Florida3-510-83-43-34-24–33-33-411-79-92-44-23-43-312-610-8
Houston4–53-36-114-125-23-44–35-101-56-210-56-12-46-93-36-9
Los Angeles11-73-45-35-114-43-33-43–35-14-34-310-811-72-53-29-9
Milwaukee5-23-37-107-80-64-310-53-33-34-39-52-44-59-95-35-10
New York2-55-133-34-24-37-115-11-53-36-124-32-55-34-510-85–10
Philadelphia5-18-105-15-24-29-92-63-43-412-64-25-23-44-115-36-12
Pittsburgh1-64-34-105-133-64-25-103-45-93-42-43-42-45-105-38–7
San Diego7-113-35-46-18-102-41-68-104-25-22-54-310-81-64-25–10
San Francisco13-54–32–43–310-84–34–27-115-43–54–34–28-104–34–29–6
St. Louis4-22-410-68-81-63-39-65-29-95-41-410-56-13-46–19–6
Washington5-18-102-54-30-66-123-32-33-58-103-153-52-42-41-67–11

Detailed records

Roster

2009 Pittsburgh Pirates
Roster
Pitchers Catchers

Infielders

Outfielders

Manager

Coaches

  • 86 Heberto Andrade (bullpen catcher)
  • 29 Tony Beasley (third base)
  • 60 Luis Dorante (bullpen)
  •  6 Perry Hill (first base)
  • 39 Joe Kerrigan (pitching)
  • 59 Don Long (hitting)
  • 14 Gary Varsho (bench)

Opening Day lineup

Opening Day Starters
NamePosition
Nyjer MorganLF
Freddy Sanchez2B
Nate McLouthCF
Ryan DoumitC
Adam LaRoche1B
Andy LaRoche3B
Brandon MossRF
Jack WilsonSS
Paul MaholmSP

Awards and honors

2009 Major League Baseball All-Star Game

Statistics

Hitting

Note: G = Games played; AB = At bats; H = Hits; Avg. = Batting average; HR = Home runs; RBI = Runs batted in

Pitching

Note: G = Games pitched; IP = Innings pitched; W = Wins; L = Losses; ERA = Earned run average; SO = Strikeouts

Transactions

Pre-Season

(October 29, 2008 – April 4, 2009)

  • On December 1, 2008 the Pittsburgh Pirates lost free agent Franquelis Osoria to the Kansas City Royals.[64]
  • On December 5, 2008 the Pittsburgh Pirates lost free agent Matt Kata to the Houston Astros.[65]
  • On December 5, 2008 the Pittsburgh Pirates signed Boston Red Sox free agent Daniel Haigwood to a minor league contract.[66]
  • On December 8, 2008 the Pittsburgh Pirates signed Cleveland Indians free agent Brian Slocum to a minor league contract.[67]
  • On December 10, 2008 the Pittsburgh Pirates traded Ronny Paulino to the Philadelphia Phillies in exchange for Jason Jaramillo.[68]
  • On December 11, 2008 the Pittsburgh Pirates lost Kyle Bloom to the Detroit Tigers due to the Rule 5 draft.[69]
  • On December 11, 2008 the Pittsburgh Pirates acquired Donnie Veal from the Chicago Cubs due to the Rule 5 draft.[70]
  • On December 12, 2008 the Pittsburgh Pirates signed free agent Ramon Vazquez to a 2-year contract.[71]
  • On December 17, 2008 the Pittsburgh Pirates lost free agent Josh Shortslef to the Philadelphia Phillies.[72]
  • On December 22, 2008 the Pittsburgh Pirates signed Denny Bautista, Chris Bootcheck, Garrett Jones, Juan Mateo, Andy Phillips and Jeff Salazar to Minor League contracts.[73]
  • On December 22, 2008 the Pittsburgh Pirates signed Ryan Doumit to a 3-year contract extension.[74]
  • On January 6, 2009 the Pittsburgh Pirates signed Eliezer Aquino, Jacobo Espiede, Sadid Pontier-Frias, Corey Hamman, Jeffrey Infante, Pedro Lopez, Anderson Machado, Leandro Mejia, Jean Ozoria, Angel Reyes, Eduardo Rodriguez, Carlos Vásquez and Jesus Vasquez to minor league contracts.[75]
  • On January 6, 2009 the Pittsburgh Pirates lost free agent Ray Sadler to the Tampa Bay Rays.[76]
  • On January 13, 2009 the Pittsburgh Pirates signed Craig Monroe and Miguel Pérez to minor league contracts.[77]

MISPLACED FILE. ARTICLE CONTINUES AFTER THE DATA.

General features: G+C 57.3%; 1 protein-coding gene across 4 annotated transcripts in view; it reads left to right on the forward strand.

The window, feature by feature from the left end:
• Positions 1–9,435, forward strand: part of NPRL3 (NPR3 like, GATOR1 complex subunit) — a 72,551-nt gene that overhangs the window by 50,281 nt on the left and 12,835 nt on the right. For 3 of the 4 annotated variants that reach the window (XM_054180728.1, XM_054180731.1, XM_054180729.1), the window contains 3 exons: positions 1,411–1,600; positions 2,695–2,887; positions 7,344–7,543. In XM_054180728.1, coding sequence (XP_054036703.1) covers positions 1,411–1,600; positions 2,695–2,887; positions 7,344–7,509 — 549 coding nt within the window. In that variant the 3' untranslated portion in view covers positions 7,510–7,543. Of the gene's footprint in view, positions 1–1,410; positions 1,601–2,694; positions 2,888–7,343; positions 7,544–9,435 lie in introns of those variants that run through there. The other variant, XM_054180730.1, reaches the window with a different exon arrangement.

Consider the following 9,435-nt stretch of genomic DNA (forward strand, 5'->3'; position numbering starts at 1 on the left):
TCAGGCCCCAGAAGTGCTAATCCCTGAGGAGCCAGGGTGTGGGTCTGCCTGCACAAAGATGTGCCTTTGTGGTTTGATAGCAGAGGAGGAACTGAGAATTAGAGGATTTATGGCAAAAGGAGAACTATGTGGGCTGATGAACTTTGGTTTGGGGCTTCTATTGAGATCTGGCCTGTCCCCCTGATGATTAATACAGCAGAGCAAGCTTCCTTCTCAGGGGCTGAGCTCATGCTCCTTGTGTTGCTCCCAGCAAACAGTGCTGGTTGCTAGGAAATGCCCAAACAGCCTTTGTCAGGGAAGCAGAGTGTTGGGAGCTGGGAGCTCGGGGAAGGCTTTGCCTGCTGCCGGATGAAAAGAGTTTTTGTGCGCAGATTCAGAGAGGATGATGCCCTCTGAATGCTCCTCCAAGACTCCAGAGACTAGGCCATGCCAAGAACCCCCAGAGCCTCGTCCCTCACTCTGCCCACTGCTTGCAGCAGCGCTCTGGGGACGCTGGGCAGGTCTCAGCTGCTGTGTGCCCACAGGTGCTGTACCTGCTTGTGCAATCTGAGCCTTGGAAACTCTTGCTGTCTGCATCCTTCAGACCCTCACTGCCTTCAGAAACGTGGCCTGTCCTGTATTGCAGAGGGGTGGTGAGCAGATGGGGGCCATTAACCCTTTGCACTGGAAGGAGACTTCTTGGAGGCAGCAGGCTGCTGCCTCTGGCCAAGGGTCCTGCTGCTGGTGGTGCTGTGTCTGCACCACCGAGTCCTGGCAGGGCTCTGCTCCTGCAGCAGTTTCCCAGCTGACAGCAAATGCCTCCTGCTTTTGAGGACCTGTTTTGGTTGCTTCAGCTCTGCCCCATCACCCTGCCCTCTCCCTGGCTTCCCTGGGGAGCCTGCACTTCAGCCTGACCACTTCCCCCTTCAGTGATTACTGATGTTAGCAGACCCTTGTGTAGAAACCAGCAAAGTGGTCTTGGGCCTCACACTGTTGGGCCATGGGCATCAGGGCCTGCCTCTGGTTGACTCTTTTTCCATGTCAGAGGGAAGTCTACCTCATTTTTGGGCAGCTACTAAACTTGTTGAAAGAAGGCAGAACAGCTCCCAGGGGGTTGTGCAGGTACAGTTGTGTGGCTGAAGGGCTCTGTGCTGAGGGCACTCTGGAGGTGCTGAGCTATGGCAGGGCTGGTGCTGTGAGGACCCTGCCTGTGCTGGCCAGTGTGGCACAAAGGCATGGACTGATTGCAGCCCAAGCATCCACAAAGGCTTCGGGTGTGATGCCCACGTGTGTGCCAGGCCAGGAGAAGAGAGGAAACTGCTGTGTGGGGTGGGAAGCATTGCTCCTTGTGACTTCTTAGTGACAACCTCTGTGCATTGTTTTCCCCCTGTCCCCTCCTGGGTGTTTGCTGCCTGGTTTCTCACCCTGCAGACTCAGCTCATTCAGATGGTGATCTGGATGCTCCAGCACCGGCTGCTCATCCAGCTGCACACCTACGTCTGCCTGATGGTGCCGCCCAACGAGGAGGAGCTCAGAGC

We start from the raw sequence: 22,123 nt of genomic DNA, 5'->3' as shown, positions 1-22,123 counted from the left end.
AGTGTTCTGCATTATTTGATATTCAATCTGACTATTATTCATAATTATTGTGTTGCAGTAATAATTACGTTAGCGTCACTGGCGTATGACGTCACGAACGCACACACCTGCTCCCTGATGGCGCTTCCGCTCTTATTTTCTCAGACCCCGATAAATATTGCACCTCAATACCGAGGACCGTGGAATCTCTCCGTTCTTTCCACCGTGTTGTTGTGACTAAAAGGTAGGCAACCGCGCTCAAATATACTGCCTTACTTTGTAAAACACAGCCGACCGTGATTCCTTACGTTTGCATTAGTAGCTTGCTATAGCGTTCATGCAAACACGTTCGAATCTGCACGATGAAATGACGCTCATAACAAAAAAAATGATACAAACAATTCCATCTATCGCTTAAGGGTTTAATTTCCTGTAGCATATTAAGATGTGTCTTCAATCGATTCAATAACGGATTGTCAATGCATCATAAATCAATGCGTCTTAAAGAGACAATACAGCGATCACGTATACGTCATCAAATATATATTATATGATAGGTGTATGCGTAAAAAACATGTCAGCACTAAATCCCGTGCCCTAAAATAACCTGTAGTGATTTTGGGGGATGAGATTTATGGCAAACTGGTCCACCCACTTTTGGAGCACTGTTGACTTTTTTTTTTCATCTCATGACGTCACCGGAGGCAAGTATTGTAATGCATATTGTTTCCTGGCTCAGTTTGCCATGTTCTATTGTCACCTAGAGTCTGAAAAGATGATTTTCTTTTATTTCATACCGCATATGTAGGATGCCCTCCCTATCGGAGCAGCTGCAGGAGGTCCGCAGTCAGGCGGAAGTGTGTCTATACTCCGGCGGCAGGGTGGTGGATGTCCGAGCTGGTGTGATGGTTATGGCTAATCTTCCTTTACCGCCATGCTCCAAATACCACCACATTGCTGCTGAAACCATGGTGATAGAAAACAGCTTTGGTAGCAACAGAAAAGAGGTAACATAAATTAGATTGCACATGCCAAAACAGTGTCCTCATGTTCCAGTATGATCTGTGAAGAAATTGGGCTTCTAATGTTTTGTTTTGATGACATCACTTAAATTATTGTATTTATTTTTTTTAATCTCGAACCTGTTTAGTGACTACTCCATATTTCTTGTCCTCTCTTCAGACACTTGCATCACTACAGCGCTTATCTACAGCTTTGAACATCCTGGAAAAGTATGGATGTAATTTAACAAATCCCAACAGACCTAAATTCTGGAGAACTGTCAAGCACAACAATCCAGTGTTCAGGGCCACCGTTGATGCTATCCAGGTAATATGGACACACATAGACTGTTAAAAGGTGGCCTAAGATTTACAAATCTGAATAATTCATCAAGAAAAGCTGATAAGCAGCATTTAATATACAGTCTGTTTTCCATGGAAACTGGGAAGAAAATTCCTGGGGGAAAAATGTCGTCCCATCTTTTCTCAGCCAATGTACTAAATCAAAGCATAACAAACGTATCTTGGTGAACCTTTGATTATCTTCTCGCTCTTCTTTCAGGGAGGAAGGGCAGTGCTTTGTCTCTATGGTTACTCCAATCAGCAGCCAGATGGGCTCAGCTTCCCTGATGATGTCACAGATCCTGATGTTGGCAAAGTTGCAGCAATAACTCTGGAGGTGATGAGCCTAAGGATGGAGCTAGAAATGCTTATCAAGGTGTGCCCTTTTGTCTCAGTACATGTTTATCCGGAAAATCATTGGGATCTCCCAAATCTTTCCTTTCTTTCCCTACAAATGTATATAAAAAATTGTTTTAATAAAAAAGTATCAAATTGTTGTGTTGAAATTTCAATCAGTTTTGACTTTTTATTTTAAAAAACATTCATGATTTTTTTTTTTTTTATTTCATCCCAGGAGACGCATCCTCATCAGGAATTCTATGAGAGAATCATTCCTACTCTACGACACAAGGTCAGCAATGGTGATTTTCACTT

• On January 13, 2009 the Pittsburgh Pirates lost free agent Michael Ryan to the Florida Marlins.[78]
  • On January 20, 2009 the Pittsburgh Pirates re-signed Adam LaRoche to a 1-year contract.[79]
  • On January 22, 2009 the Pittsburgh Pirates lost free agent Juan Pérez to the Atlanta Braves.[80]
  • On January 26, 2009 the Pittsburgh Pirates claimed Virgil Vasquez off of waivers from the San Diego Padres and signed Jason Davis and Hector Gimenez to minor league contracts.[81]
  • On January 30, 2009 the Pittsburgh Pirates re-signed Paul Maholm to a 3-year contract extension and signed free agent Eric Hinske to a 1-year contract.[82]
  • On February 5, 2009 the Pittsburgh Pirates lost T. J. Beam off of waivers to the Toronto Blue Jays.[83]
  • On February 9, 2009 the Pittsburgh Pirates lost free agent Ronald Belisario to the Los Angeles Dodgers.[84]
  • On February 17, 2009 the Pittsburgh Pirates re-signed Nate McLouth to a 3-year contract.[85]
  • On February 21, 2009 the Pittsburgh Pirates exercised contract option on John Russell as manager through 2010.[86]
  • On March 4, 2009 the Pittsburgh Pirates re-signed Andy LaRoche, Brandon Moss, Brian Bixler, Craig Hansen, David Davidson, Donnie Veal, Evan Meek, Jason Jaramillo, Jeff Karstens, Jeff Sues, Jesse Chavez, Jimmy Barthmaier, José Tábata, Luis Cruz, Neil Walker, Nyjer Morgan, Phil Dumatrait, Robinzon Diaz, Rómulo Sánchez, Ronald Uviedo, Ross Ohlendorf, Sean Burnett, Steve Pearce, Steve Lerud, Tom Gorzelanny and Virgil Vasquez to 1-year contracts.[87]
  • On March 29, 2009 the Pittsburgh Pirates received returned Rule 5 draft pick Kyle Bloom from the Detroit Tigers.[88]

In-Season

(April 5, 2009 – November 4, 2009)

Farm system

Level Team League Manager
AAA Indianapolis Indians International League Frank Kremblas
AA Altoona Curve Eastern League Matt Walbeck
A Lynchburg Hillcats Carolina League P. J. Forbes
A West Virginia Power South Atlantic League Gary Green
A-Short Season State College Spikes New York–Penn League Gary Robinson
Rookie GCL Pirates Gulf Coast League Tom Prince
Rookie DSL Pirates Dominican Summer League N/A
Rookie VSL Pirates Venezuelan Summer League Osmin Melendez

LEAGUE CHAMPIONS: Lynchburg